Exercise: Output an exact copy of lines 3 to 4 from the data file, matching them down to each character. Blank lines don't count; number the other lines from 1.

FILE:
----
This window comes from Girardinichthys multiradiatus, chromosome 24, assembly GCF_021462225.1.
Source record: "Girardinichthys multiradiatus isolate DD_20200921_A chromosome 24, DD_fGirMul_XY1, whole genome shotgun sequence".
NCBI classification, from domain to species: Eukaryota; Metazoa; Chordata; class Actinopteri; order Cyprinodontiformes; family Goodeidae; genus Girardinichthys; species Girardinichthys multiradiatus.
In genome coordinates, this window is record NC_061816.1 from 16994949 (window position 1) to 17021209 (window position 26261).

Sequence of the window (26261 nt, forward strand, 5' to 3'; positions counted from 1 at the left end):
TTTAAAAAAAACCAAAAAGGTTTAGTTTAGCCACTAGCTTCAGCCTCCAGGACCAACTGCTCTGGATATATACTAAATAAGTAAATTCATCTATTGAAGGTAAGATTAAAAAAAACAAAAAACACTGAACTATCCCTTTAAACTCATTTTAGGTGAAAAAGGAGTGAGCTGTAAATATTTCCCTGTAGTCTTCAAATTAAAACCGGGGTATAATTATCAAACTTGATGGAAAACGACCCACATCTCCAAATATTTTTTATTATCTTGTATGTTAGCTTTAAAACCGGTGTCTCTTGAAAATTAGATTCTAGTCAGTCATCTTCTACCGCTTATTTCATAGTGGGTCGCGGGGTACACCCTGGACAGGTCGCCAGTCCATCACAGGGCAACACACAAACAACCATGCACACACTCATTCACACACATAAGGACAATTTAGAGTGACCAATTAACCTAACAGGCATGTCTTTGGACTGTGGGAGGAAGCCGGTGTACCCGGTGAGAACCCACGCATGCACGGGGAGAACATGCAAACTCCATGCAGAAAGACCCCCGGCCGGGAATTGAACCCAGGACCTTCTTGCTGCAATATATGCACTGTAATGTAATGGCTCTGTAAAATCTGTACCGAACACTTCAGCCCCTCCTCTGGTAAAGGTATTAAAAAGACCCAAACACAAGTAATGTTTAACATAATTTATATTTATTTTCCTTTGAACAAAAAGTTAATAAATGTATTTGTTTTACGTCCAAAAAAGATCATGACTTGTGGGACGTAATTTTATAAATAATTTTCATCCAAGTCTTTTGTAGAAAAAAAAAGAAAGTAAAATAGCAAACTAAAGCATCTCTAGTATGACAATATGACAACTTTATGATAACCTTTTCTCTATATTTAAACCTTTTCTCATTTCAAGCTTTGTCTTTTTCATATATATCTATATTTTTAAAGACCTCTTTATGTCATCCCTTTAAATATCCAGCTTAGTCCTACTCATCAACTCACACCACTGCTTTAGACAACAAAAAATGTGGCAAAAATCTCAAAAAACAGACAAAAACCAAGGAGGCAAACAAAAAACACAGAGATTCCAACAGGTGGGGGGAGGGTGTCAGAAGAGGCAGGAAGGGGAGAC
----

NCBI classification, from domain to species: Eukaryota; Metazoa; Chordata; class Actinopteri; order Cyprinodontiformes; family Goodeidae; genus Girardinichthys; species Girardinichthys multiradiatus.
In genome coordinates, this window is record NC_061816.1 from 16994949 (window position 1) to 17021209 (window position 26261).